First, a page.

Extra! March/April 1999

    Withholding the News

    On January 6, the Washington Post’s Barton Gellman revealed in a front-page article, sourced to "advisors" and "confidants" of U.N. Secretary General Kofi Annan, that Annan had "obtained what he regards as convincing evidence that United Nations arms inspectors helped collect eavesdropping intelligence used in American efforts to undermine the Iraqi regime." A similar story appeared in the same day’s Boston Globe. Gellman’s article, along with the Globe story, was widely credited with "breaking" the UNSCOM-spying story--a story that touched on a highly contentious issue at the U.N. Iraq had frequently accused UNSCOM arms inspectors of being conduits for American ...


    The Right's 'Race Desk'

    Anyone remotely familiar with conservative think tanks’ diatribes regarding such hot-button race issues as affirmative action (they’re against it), bilingual education (they’re against it), multiculturalism (they’re against it), welfare "reform" (they support it) or tougher criminal sentencing (they support it) would not be surprised by the American Enterprise Institute’s analyses of race issues in the United States. Still, even for the initiated, the ferocity of AEI’s work on race is quite breathtaking. Although the mainstream media are now deploring the overt racism of hate groups such as the Council of Conservative Citizens (see this issue of Extra!), the fact is ...


    Secular Liberal Media?

    Conservative critics often accuse mainstream media of being hostile to religion. But a quick survey of cover stories in the leading newsweeklies puts an end to that notion. Religion is one of the favorite cover subjects of Time, Newsweek, and U.S. News & World Report. Religion is an important force in social life that deserves regular coverage. There seems to be an element of pandering, however, in the newsweeklies' frequent return to cover stories like Time's "The Search for Jesus" and U.S. News' "In Search of Jesus" (both 4/8/96). Often religious topics are handled with kid gloves to avoid offending ...


    A Sex-Free Scandal

    The current scandal involving Senate Majority Leader Trent Lott’s long-term association with a white supremacist hate group, the Council of Conservative Citizens, arose almost by accident. Its emergence as a major story is the result of the dogged reporting of one Washington Post reporter and a handful of mostly African-American columnists, with help from independent researchers (including FAIR). When Harvard law professor Alan Dershowitz clashed with U.S. Rep. Bob Barr (R-Ga.) during the House Judiciary Committee impeachment hearings on Dec. 1, he accused Barr of using rhetoric laced with "bigotry" and "racism.” Barr had repeatedly referred to “the real America” ...


    Something Stinks

    For the Times of London and the Times of New York, it is still quite proper to say the natives stink-- provided they are French. When French soap merchants followed the lead of ours to persuade their public that it had B.O., the Timeses were happy to confirm it. The one in London (11/21/98) whinnied: "It's True!: The French Really Are the Smelliest in Europe." In fragrant New York, it was "Hygiene Poll Bares Source of the French Je Sais Quoi" (11/24/98). Craig Whitney's lead chortled: "The French invented perfume because they had to. In the 17th Century, even Louis ...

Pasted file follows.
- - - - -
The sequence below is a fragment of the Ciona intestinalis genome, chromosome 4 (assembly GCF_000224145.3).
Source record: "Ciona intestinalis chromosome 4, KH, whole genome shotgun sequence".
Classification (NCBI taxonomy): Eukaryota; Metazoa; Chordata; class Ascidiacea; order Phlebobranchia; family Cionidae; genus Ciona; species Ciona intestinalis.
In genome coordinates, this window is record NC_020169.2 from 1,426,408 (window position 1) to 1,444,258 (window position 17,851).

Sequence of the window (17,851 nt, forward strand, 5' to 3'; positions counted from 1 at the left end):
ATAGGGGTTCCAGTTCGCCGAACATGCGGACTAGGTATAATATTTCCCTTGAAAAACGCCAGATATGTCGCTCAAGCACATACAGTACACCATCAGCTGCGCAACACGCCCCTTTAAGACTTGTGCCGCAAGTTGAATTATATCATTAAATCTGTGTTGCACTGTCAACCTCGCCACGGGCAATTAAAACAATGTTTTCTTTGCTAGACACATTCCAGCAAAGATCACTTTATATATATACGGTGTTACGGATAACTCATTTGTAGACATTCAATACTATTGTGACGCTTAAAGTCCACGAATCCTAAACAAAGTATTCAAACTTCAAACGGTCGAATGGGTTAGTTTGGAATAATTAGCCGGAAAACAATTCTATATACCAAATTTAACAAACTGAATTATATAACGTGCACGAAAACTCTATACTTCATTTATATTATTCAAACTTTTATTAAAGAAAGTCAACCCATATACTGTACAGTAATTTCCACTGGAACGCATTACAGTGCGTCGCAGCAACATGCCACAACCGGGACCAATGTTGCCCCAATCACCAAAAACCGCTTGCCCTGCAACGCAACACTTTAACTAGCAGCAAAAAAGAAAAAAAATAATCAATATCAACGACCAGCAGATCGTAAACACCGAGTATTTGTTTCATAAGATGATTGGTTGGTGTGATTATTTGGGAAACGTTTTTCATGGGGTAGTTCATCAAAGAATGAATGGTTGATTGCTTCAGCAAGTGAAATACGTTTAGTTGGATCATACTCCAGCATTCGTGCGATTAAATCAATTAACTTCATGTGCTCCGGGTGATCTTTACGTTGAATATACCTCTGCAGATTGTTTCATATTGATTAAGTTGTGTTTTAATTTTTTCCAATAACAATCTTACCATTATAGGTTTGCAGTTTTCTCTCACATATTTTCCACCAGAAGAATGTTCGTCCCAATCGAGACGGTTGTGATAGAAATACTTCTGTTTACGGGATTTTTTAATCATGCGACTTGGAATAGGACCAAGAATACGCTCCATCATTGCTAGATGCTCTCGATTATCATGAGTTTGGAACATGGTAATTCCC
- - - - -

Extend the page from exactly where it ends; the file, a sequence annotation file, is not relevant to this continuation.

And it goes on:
'Old Days' Slow to Haunt Lott

    Long-standing ties between Senate Majority Leader Trent Lott (R-Miss.) and the white supremacist Council of Conservative Citizens are finally, if hesitatingly, coming to light. But at a time when the politics of impeachment have produced a number of related scandals involving a variety of Congress members, mainstream media have been slow to recognize Lott's involvement with the CCC as scandalous. In fact, the real scandal is how the mainstream media, until recently, have all but ignored Lott's many connections with the racist right. When Lott became Senate Majority Leader in 1996, Village Voice reporter Claire Saliba did what one might ...


    Don't Believe Everything You Read:

    The same day the Washington Post was hyperventilating about the U.N. being excessively candid with its own reporter (1/7/99), the New York Times advanced the UNSCOM-spying story with a front-page article by Tim Weiner. Weiner's piece went further than the previous day's story in the Post, reporting that "American spies had worked undercover on teams of United Nations arms inspectors...using diplomatic cover or other professional identities." The Times ran an editorial that day, too. Called "A Spy Enigma in Iraq," the editorial bent over backwards to cast the allegations--which were made by the Times' own intelligence reporter in that day's ...



Articles in the print edition

Letter From East Tennessee

Behind the PR Curtain

The Art of the Con

Corporate Censorship and the Limits of Free Speech

"Old Days" Slow To Haunt Lott